If a robot read a novel, how would it feel? You might get a sense from these little jingles. Below are some songs that were automatically created by a series of algorithms that turn the emotions in novels into short pieces of music. If the songs remind you, traumatically, of your untalented little sister practicing piano… well, you can’t say I didn’t warn you. Actually, the origins of the songs are pretty cool, as the Physics arXiv Blog reports. They start with sentiment analysis, a field in computer science that got hot not long after Twitter did. As more and more people started tweeting, computer scientists and companies wanted to automatically process those tweets, to figure out what emotions people were expressing in them. For example, do people feel negatively or positively about… snack cakes? How do people feel about a specific brand, say, Little Debbie? You can see the commercial interest in this. The same techniques computer scientists use to analyze Twitter are also able read the feels in any text. So now it’s possible to automatically read the emotions in novels, too. To make the songs below, two researchers—one of them a programmer and a musician—went one step beyond that. After running novels through a sentiment-analysis algorithm, they created an algorithm that would express those sentiments through music.
Venture Capital Firm Appoints Machine Intelligence As Board Member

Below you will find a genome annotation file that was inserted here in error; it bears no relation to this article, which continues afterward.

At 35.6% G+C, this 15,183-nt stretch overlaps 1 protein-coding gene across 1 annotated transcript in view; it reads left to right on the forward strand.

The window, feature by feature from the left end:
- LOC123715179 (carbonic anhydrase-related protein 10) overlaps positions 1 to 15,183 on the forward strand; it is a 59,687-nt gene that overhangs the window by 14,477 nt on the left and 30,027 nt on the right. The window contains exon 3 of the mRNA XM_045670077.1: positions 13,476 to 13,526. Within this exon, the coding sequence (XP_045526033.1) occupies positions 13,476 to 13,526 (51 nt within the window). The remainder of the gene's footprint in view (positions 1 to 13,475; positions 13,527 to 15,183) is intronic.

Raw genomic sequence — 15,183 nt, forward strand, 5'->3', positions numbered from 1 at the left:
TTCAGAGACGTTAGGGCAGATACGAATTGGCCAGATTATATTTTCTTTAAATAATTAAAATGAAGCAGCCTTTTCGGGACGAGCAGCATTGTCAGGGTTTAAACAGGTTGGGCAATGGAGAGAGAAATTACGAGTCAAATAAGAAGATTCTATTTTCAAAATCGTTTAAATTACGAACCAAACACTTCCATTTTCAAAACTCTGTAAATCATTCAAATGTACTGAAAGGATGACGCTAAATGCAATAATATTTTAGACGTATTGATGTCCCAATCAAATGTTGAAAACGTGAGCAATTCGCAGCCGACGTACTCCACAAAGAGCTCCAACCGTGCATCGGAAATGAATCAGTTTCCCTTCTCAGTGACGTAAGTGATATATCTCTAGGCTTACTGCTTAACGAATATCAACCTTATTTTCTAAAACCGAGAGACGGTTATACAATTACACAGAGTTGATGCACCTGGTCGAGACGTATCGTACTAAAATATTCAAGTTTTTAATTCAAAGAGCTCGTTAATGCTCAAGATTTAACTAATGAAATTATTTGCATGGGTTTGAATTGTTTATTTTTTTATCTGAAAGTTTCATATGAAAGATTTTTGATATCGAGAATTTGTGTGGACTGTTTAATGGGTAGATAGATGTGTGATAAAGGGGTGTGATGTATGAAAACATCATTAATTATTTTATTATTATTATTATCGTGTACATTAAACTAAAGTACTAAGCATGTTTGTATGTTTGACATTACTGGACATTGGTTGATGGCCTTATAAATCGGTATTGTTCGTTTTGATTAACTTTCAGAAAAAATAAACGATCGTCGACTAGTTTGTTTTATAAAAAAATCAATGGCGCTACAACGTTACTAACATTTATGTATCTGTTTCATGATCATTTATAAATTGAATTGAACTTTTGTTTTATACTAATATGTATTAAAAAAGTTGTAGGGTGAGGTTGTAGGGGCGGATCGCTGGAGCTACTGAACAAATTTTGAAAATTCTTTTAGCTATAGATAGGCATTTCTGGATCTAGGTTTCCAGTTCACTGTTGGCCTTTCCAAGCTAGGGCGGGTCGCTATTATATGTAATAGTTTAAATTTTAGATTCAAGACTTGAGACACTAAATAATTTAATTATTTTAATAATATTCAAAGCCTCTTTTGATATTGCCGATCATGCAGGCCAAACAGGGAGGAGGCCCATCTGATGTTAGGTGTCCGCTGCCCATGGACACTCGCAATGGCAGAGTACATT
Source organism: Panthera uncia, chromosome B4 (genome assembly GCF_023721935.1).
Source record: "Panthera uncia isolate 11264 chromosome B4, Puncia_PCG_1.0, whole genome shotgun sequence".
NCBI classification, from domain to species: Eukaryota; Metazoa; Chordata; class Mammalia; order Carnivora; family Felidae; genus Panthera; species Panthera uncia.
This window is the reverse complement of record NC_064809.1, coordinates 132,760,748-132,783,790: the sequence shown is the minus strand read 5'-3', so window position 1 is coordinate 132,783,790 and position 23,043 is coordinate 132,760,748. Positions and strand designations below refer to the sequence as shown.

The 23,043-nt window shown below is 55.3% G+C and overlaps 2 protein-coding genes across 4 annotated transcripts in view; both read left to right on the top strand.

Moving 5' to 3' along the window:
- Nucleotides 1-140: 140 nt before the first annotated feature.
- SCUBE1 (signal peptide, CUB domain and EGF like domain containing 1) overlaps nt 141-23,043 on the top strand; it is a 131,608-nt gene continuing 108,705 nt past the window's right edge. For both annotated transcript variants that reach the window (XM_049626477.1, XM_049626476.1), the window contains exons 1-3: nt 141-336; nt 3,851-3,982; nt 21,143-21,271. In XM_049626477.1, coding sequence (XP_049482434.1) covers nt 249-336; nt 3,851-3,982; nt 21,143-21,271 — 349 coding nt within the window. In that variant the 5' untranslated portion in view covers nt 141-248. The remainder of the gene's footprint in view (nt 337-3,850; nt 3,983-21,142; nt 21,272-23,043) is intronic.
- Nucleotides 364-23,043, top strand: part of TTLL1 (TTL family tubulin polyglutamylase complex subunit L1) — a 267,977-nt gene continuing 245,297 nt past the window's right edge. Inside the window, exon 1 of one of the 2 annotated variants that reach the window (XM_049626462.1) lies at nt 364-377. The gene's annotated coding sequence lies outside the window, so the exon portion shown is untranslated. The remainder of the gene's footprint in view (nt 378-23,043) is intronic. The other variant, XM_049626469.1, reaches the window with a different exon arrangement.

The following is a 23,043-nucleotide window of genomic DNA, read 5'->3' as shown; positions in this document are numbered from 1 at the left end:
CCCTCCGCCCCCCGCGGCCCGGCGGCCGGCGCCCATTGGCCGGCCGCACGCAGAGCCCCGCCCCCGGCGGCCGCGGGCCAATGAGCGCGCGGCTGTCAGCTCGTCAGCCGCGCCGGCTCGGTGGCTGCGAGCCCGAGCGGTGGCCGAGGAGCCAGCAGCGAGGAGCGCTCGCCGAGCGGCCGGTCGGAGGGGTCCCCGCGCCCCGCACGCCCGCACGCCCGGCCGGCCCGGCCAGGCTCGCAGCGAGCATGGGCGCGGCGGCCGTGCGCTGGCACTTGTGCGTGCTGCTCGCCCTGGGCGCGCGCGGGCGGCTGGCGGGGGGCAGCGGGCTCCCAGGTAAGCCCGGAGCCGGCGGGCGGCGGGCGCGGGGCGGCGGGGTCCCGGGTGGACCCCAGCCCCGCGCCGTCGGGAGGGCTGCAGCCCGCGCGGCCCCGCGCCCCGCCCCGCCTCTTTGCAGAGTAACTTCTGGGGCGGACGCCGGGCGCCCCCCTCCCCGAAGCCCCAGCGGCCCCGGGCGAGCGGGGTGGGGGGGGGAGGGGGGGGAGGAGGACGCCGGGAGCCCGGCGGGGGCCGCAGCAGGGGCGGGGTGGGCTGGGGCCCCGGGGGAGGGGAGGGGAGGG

Hong Kong based venture capital firm Deep Knowledge Ventures (DKV) has appointed a machine learning program to its board. Called VITAL, it’s an “equal member” that will uncover trends “not immediately obvious to humans” in order to make investment recommendations. This is probably an attempt to attract media attention, but it could truly be the start of a larger trend; it’s the world’s first software program to be appointed as a board member. The move could also herald a new direction in the way venture capital is done. The tool was developed by Aging Analytics UK who’s licensing it out to DKV, a capital fund that focuses on companies developing therapies for age-related diseases and regenerative medicine. DKV will use VITAL (Validating Investment Tool for Advancing Life Sciences) to analyze financing trends in databases of life science companies in an effort to predict successful investments. It works by poring over massive data sets and applying machine learning to predict which life science companies will make successful investments. The company has already used VITAL to inform investment decisions in two start-up life science companies, Pathway Pharmaceuticals, Limited in Hong Kong and InSilico Medicine, Inc in Baltimore, USA. The long-term goal is to get the intelligence to the stage where it’ll be capable of autonomously allocating an investment portfolio. Eventually, the software is expected to get an equal vote on investment decisions. (via Venture Capital Firm Appoints Machine Intelligence As Board Member)